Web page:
I've been very negative so far, and that feels unfair. There is a lot to like, with the customisable difficulty being a highlight. You can pick a base difficulty when starting a new game, and then go into a menu to fine tune your difficulty options, such as disabling mid-level saves or forbidding the player from harming innocent people. Once you've chosen, you're stuck with it, so choose wisely - the only way to edit it is to begin a whole new game.

Another thing I like is the retention of the classic steal-everything-that-isn't-nailed-down aspect of the game, with how much you steal dictating what equipment and upgrades you can buy. There are also unique collectible treasures cunningly hidden in each level, and instead of selling these they are displayed in Garrett's hideout. Discovering that you have only four of a set of five unique rings is a strong incentive to go back and replay levels.

I also quite like the lock-picking and searching mechanics, though I strongly recommend turning off the graphical prompts and doing it via touch (i.e. controller vibration). Lockpicking is a standard exercise in tilting the stick and pressing a button when you feel the vibration, but when done without visual aids it actually feels quite good. There is a similar exercise to find hidden catches on picture frames and in bookcases that open secret hatches and trapdoors.

Finally, I like how Garrett moves. He has the occasional moment of clumsiness where is fumbles a jump and falls to his death from a high rooftop, but for the most part he moves well, convincingly stealthy and nimble. I particularly like the addition of a stealthy swoop to his movement capabilities: press a button while moving, and he will flit quickly from shadow to shadow. He can still be seen - it doesn't make him invisible or silent - but it allows him to zip stealthily from cover to cover in the seconds while a guard's back is turned.

Overall, though, Thief feels like a missed opportunity. Perhaps it needed a bit more time to get it right, or maybe the team ran out of resources, I don't know. There is the skeleton of a great game here, but the body built around it just has too many problems for me to recommend it.

If you miss the old Thief games, go play them; GOG.com has them for ten bucks each. If you want a modern take on the core Thief gameplay, go play Dishonored. I don't know who to recommend Thief to. It isn't bad, but it feels too old, too incomplete, and too pedestrian to be good.

I have only ever played Thief because I had to, because I needed to write about. Not once during my hours with it did I pick up the controller to play because I really wanted to. That's probably the most damning thing I can say about it. When the modern reboot of one of my favourite games feels like a chore to play, you know there has to be something seriously wrong.

 - James "DexX" Dominguez

twitter Screen Play is on Twitter: @jamesjdominguez

11 comments so far

  • yeah I really wanted this to be good but reviews put me off. I'd say it'll be a free PSN giveaway in not too long

    good news is that the south park game is getting suprisingily good reviews. as a fan of the show gonna grab it on Friday after pay day

    Commenter
    mongey
    Date and time
    March 05, 2014, 8:20AM
    • Only 'criticism' of the South Park game I've heard so far is its length. I would be doing the same thing as you and picking it up randomly off the shelf, but the censorship annoys me. I haven't gotten in the mood to import a copy from the US yet.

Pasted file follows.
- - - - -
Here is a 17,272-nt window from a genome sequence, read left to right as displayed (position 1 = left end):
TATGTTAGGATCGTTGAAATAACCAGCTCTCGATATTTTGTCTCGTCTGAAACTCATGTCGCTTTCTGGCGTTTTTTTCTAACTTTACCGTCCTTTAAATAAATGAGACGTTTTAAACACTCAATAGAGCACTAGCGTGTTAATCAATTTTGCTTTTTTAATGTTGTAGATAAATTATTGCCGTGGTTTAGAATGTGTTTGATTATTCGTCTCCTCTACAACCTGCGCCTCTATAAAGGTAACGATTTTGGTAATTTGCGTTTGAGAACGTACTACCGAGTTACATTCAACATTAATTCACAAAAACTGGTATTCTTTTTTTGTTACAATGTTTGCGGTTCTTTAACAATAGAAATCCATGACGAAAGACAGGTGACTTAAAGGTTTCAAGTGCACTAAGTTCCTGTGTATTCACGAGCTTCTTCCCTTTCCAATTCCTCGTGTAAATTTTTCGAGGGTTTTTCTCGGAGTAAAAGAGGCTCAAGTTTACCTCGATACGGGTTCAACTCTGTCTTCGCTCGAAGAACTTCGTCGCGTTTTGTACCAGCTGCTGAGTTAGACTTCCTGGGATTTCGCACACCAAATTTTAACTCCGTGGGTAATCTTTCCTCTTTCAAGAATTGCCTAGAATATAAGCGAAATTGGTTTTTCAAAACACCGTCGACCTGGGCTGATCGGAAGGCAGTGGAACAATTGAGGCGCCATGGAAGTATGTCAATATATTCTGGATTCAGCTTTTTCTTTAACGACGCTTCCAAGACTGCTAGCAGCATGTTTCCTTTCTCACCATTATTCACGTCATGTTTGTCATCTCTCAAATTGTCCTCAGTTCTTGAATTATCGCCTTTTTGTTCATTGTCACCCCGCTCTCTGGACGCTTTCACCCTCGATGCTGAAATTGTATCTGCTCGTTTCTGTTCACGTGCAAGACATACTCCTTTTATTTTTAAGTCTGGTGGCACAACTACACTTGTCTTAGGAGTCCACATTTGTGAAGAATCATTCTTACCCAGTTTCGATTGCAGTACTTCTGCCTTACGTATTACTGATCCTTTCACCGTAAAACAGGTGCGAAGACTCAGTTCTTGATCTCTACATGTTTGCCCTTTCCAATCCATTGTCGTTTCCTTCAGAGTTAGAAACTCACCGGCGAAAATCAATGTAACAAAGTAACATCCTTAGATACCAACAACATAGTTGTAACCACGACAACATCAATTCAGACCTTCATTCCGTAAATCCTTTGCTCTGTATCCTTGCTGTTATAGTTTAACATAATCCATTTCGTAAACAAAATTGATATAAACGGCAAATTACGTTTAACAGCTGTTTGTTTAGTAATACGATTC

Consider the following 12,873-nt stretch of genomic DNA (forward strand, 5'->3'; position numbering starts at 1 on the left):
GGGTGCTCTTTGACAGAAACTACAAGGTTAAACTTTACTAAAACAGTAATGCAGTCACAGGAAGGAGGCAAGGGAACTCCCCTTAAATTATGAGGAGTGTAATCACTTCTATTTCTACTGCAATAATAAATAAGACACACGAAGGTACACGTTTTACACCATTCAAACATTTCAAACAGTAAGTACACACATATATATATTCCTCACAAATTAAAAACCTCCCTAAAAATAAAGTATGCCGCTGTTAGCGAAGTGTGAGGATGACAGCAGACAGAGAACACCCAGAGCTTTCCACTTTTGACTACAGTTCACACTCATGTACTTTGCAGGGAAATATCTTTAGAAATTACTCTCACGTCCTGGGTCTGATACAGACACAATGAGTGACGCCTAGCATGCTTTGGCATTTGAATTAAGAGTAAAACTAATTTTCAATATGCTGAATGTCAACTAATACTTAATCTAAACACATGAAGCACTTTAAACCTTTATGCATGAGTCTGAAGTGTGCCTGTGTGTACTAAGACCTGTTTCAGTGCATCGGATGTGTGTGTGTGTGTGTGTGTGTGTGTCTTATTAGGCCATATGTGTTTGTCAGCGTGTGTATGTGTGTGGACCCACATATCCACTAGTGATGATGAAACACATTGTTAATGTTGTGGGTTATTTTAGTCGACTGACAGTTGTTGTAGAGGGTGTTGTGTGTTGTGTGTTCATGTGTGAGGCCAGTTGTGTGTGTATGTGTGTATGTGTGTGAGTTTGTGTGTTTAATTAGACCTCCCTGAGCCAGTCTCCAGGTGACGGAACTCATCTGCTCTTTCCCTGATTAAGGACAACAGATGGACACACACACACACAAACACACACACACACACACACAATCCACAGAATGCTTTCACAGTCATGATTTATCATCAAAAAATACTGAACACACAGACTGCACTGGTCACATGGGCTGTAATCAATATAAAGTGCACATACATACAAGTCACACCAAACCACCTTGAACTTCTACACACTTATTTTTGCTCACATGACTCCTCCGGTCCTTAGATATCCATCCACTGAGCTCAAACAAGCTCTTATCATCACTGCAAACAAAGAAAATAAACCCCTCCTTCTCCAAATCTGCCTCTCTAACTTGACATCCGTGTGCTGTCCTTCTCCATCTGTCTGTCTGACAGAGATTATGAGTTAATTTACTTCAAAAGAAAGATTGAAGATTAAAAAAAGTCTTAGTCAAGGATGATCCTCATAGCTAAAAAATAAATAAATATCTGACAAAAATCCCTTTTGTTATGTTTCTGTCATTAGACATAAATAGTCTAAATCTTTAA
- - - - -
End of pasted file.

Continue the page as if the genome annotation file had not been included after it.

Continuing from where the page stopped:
Commenter
      Raito
      Date and time
      March 05, 2014, 9:29AM
  • Ironically, I totally saw that coming.

    Commenter
    Blurry
    Date and time
    March 05, 2014, 8:35AM
    • Sad to hear. The only reason I didn't buy it day 1 was because, much like Black Flag, Watch Dogs, Crysis 3, and I can't think of what else, I'm waiting for my computer upgrade before jumping on them. Which means I might as well wait until I can grab them for bargain bin prices.

      I'll still likely get it though. I have the old Thief games and Dishonored, and I'm still hungry for more - so that's who to recommend this one to.

      Commenter
      Lucid Fugue
      Location
      Melbourne
      Date and time
      March 05, 2014, 9:09AM
      • They are totally incompetent, I bet the people that made the game didn't play thief 1 or 2. The game was entirely mangled They had no understanding what made the Thief Series great.
        This game also being 15+ has no excuse's for dumbed down the game the way it did.
        Your right about 90's being the golden-age which I call the renaissance, today's games are bad, I've seen series of games getting dumber and dumber every release. Crysis, Call of Duty, Now Thief. I gave Thief a ZERO, many other's also did the same, those that gave them 1 or 3 out of 100 were too generous. Gamers need to start punishing video game company's for releasing bad games. What's even worse the new age gamers today are used to bad games, bad games have become the normality, if you ever experienced renaissance, normality today is totally foul and disgusting. Thief has become a perfect example, of once great game, turned into one of worst increment in living game history. His a tip for you game developers, don't hire anyone that game's more in their lounge room then their bedroom, has a console as main gaming platform instead of PC. Console's are partially to blame for this dumbing down culture. His another example ID software created Doom series, loyally to PC games, until they released Rage, was more of a Console Game, not a PC game, where is ID software now? Gone to the Abyss.